The blockade of Gaza and financial sanctions on the Occupied Territories have plunged Palestine into an economic black hole, and a bleak report Tuesday by the UNCTAD (the Trade and Development arm of the United Nations) laid blame on Israeli policies, Reuters reported.
Continued decreases in foreign aid over the last two years has also contributed to Palestine's woes, but much of the foreign assistance that used to flow to the territories from the US and Europe has been cut in a show of support for Israeli action.
Reuters quotes UNCTAD's report saying, "(Israeli) restrictions on movement, faltering aid flows, a paralyzed private sector and a chronic fiscal crisis cloud the horizons."
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Palestinians remain in the throes of a deep unemployment crisis, and according to the Washington Post, nearly 50 percent of young people are unemployed in Gaza, a situation that resulted in the self-immolation and death of a teenager earlier this week. Many Palestinians are restricted from entering Israel where there are jobs in manufacturing and agriculture, two industries that once flourished in Palestine, and according to the UNCTAD report, 26 percent of the general population is unemployed.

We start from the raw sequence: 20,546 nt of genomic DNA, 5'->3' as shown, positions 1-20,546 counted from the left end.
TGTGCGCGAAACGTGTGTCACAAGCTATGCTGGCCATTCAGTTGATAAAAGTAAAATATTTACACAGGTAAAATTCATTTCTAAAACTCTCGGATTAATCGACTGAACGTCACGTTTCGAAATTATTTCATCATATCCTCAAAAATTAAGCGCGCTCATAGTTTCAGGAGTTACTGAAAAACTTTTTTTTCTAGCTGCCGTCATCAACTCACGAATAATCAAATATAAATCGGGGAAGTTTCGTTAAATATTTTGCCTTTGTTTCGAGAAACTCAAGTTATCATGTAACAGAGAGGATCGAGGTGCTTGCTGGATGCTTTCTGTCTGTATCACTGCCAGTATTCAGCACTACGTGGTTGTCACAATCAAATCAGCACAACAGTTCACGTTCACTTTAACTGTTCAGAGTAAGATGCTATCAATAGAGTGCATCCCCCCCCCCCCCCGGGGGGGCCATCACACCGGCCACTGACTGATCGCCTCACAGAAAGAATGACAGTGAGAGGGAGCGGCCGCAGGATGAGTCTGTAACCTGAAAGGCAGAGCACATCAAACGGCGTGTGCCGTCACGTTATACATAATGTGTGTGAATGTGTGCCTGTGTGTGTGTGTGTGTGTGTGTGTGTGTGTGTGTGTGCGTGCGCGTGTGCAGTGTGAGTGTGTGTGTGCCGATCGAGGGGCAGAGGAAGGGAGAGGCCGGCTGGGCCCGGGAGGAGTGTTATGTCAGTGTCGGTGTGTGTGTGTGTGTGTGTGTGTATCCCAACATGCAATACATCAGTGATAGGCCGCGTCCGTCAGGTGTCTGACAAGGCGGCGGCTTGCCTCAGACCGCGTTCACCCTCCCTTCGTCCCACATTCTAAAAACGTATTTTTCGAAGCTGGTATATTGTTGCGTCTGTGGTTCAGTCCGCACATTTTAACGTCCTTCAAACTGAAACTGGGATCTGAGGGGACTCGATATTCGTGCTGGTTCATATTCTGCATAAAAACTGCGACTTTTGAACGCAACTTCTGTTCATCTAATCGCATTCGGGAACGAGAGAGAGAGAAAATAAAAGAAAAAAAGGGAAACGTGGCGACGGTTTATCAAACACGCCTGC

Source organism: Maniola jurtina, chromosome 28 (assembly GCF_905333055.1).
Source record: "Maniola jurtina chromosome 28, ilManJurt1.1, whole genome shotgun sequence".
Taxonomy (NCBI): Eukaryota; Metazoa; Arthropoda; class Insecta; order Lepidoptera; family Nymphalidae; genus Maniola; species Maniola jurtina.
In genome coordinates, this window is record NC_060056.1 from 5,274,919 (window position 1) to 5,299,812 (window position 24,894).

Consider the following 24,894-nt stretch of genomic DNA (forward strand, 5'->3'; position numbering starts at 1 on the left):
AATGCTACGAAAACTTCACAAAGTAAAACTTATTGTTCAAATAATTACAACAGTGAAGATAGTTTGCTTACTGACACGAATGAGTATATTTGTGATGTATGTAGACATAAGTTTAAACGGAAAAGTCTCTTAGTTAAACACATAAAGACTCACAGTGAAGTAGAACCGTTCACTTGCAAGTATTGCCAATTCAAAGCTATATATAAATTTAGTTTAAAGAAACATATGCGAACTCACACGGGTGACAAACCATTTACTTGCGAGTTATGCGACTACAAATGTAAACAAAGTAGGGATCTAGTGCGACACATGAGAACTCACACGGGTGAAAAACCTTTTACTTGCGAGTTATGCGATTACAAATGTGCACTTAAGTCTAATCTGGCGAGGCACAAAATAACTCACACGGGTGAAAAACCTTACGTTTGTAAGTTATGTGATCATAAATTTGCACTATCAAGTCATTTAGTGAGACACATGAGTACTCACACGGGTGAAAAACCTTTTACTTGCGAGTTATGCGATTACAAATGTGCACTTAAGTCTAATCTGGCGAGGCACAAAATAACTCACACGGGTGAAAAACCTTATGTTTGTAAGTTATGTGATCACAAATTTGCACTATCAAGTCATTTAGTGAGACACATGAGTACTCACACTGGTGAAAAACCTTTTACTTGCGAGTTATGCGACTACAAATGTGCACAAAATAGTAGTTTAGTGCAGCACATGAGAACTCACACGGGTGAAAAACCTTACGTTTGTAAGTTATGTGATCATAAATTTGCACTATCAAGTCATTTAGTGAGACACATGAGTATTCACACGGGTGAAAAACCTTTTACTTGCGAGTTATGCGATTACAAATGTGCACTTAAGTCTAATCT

After the Second Intifada, GDP grew in Palestine, mostly through reconstruction, but that has since continually decreased. Reuters reports, "Poor planning and continued, rigid Israeli controls have caused boom time Palestinian growth rates of 9 percent in 2010 to fall by half."
Mahmoud Elkhafif, Coordinator of Palestine Assistance for UNCTAD in April accused Israel of "forced erosion of the Palestinian production base," which was mostly made up of the manufacturing and agricultural sectors. Israel's policies led to more Palestinian dependence on Israel's economy instead of their own, and forced a deeper reliance on foreign aid.
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Much of Palestine's economy had been dependent on aid money for years, but after a blockade of Gaza in response to an electoral victory for Hamas in 2007 and international isolation, foreign money began slowing. In 2010, when peace talks went sour over Israel's reluctance to freeze settlement building in the West Bank, an increase of aid money from a hopeful international community that talks might foster results again slugged as countries rooting for peace became pessimistic, according to Reuters.
UNCTAD reported that Palestine also faces "continued severe poverty and chronic food insecurity."
"There is no illusion whatsoever that we can achieve our full potential given the restrictions under which we have to operate," said Palestinian Finance Minister Nabil Kassis.